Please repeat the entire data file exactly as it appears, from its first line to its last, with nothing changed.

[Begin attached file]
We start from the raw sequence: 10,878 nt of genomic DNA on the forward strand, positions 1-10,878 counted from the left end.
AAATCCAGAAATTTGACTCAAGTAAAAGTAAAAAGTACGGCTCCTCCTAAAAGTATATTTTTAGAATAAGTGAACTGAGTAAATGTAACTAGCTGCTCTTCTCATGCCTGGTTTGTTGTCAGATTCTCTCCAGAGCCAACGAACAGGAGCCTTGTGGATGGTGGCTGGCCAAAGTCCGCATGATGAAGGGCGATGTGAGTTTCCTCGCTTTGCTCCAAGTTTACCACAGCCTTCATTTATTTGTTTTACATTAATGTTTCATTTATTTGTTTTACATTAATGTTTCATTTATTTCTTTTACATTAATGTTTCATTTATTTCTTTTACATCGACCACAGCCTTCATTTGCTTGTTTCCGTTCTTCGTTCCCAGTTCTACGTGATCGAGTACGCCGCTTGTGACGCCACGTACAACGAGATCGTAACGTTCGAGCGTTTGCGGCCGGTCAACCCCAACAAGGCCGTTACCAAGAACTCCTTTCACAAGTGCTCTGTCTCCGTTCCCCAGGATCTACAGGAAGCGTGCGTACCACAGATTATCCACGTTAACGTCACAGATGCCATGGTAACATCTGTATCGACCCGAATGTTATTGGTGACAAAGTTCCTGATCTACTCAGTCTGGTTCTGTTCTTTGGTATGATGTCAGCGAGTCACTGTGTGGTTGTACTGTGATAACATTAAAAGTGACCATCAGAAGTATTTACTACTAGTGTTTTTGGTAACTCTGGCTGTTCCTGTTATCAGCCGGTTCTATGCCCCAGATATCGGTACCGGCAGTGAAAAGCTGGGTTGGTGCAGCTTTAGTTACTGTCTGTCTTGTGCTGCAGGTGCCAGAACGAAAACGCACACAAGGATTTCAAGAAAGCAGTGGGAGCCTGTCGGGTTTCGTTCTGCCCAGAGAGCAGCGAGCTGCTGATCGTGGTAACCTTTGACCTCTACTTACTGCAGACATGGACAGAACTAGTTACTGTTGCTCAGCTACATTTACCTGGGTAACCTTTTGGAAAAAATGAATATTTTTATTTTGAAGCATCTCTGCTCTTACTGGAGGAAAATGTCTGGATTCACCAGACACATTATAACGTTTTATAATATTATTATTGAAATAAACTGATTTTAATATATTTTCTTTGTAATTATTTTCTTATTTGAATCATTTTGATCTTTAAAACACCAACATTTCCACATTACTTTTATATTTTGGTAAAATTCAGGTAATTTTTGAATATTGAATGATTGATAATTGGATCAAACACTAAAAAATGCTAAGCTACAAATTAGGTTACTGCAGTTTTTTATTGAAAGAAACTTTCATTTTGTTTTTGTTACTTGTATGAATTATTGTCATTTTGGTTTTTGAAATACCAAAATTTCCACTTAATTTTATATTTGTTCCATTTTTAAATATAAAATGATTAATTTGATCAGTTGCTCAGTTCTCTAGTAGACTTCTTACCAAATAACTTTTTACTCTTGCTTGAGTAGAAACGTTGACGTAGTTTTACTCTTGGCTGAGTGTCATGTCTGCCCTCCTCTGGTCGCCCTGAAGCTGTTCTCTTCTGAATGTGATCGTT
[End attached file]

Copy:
We start from the raw sequence: 10,878 nt of genomic DNA on the forward strand, positions 1-10,878 counted from the left end.
AAATCCAGAAATTTGACTCAAGTAAAAGTAAAAAGTACGGCTCCTCCTAAAAGTATATTTTTAGAATAAGTGAACTGAGTAAATGTAACTAGCTGCTCTTCTCATGCCTGGTTTGTTGTCAGATTCTCTCCAGAGCCAACGAACAGGAGCCTTGTGGATGGTGGCTGGCCAAAGTCCGCATGATGAAGGGCGATGTGAGTTTCCTCGCTTTGCTCCAAGTTTACCACAGCCTTCATTTATTTGTTTTACATTAATGTTTCATTTATTTGTTTTACATTAATGTTTCATTTATTTCTTTTACATTAATGTTTCATTTATTTCTTTTACATCGACCACAGCCTTCATTTGCTTGTTTCCGTTCTTCGTTCCCAGTTCTACGTGATCGAGTACGCCGCTTGTGACGCCACGTACAACGAGATCGTAACGTTCGAGCGTTTGCGGCCGGTCAACCCCAACAAGGCCGTTACCAAGAACTCCTTTCACAAGTGCTCTGTCTCCGTTCCCCAGGATCTACAGGAAGCGTGCGTACCACAGATTATCCACGTTAACGTCACAGATGCCATGGTAACATCTGTATCGACCCGAATGTTATTGGTGACAAAGTTCCTGATCTACTCAGTCTGGTTCTGTTCTTTGGTATGATGTCAGCGAGTCACTGTGTGGTTGTACTGTGATAACATTAAAAGTGACCATCAGAAGTATTTACTACTAGTGTTTTTGGTAACTCTGGCTGTTCCTGTTATCAGCCGGTTCTATGCCCCAGATATCGGTACCGGCAGTGAAAAGCTGGGTTGGTGCAGCTTTAGTTACTGTCTGTCTTGTGCTGCAGGTGCCAGAACGAAAACGCACACAAGGATTTCAAGAAAGCAGTGGGAGCCTGTCGGGTTTCGTTCTGCCCAGAGAGCAGCGAGCTGCTGATCGTGGTAACCTTTGACCTCTACTTACTGCAGACATGGACAGAACTAGTTACTGTTGCTCAGCTACATTTACCTGGGTAACCTTTTGGAAAAAATGAATATTTTTATTTTGAAGCATCTCTGCTCTTACTGGAGGAAAATGTCTGGATTCACCAGACACATTATAACGTTTTATAATATTATTATTGAAATAAACTGATTTTAATATATTTTCTTTGTAATTATTTTCTTATTTGAATCATTTTGATCTTTAAAACACCAACATTTCCACATTACTTTTATATTTTGGTAAAATTCAGGTAATTTTTGAATATTGAATGATTGATAATTGGATCAAACACTAAAAAATGCTAAGCTACAAATTAGGTTACTGCAGTTTTTTATTGAAAGAAACTTTCATTTTGTTTTTGTTACTTGTATGAATTATTGTCATTTTGGTTTTTGAAATACCAAAATTTCCACTTAATTTTATATTTGTTCCATTTTTAAATATAAAATGATTAATTTGATCAGTTGCTCAGTTCTCTAGTAGACTTCTTACCAAATAACTTTTTACTCTTGCTTGAGTAGAAACGTTGACGTAGTTTTACTCTTGGCTGAGTGTCATGTCTGCCCTCCTCTGGTCGCCCTGAAGCTGTTCTCTTCTGAATGTGATCGTT